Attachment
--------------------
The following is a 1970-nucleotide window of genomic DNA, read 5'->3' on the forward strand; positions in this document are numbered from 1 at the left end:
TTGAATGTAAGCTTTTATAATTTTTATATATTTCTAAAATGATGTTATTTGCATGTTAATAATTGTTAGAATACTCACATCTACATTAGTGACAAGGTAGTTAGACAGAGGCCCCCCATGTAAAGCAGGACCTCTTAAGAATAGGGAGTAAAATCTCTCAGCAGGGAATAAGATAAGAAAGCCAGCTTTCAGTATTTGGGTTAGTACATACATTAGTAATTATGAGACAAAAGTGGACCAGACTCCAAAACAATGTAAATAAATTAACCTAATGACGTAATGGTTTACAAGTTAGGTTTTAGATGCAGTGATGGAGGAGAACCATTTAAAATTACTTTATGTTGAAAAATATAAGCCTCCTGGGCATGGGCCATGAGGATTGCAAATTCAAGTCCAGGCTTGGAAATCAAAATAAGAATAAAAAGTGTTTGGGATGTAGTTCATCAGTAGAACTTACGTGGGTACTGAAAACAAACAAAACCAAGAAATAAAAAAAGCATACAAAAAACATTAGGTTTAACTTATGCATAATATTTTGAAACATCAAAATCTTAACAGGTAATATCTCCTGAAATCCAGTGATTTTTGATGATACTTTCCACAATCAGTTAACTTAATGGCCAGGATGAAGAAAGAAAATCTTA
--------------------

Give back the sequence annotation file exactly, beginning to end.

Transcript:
The following is a 1970-nucleotide window of genomic DNA, read 5'->3' on the forward strand; positions in this document are numbered from 1 at the left end:
TTGAATGTAAGCTTTTATAATTTTTATATATTTCTAAAATGATGTTATTTGCATGTTAATAATTGTTAGAATACTCACATCTACATTAGTGACAAGGTAGTTAGACAGAGGCCCCCCATGTAAAGCAGGACCTCTTAAGAATAGGGAGTAAAATCTCTCAGCAGGGAATAAGATAAGAAAGCCAGCTTTCAGTATTTGGGTTAGTACATACATTAGTAATTATGAGACAAAAGTGGACCAGACTCCAAAACAATGTAAATAAATTAACCTAATGACGTAATGGTTTACAAGTTAGGTTTTAGATGCAGTGATGGAGGAGAACCATTTAAAATTACTTTATGTTGAAAAATATAAGCCTCCTGGGCATGGGCCATGAGGATTGCAAATTCAAGTCCAGGCTTGGAAATCAAAATAAGAATAAAAAGTGTTTGGGATGTAGTTCATCAGTAGAACTTACGTGGGTACTGAAAACAAACAAAACCAAGAAATAAAAAAAGCATACAAAAAACATTAGGTTTAACTTATGCATAATATTTTGAAACATCAAAATCTTAACAGGTAATATCTCCTGAAATCCAGTGATTTTTGATGATACTTTCCACAATCAGTTAACTTAATGGCCAGGATGAAGAAAGAAAATCTTA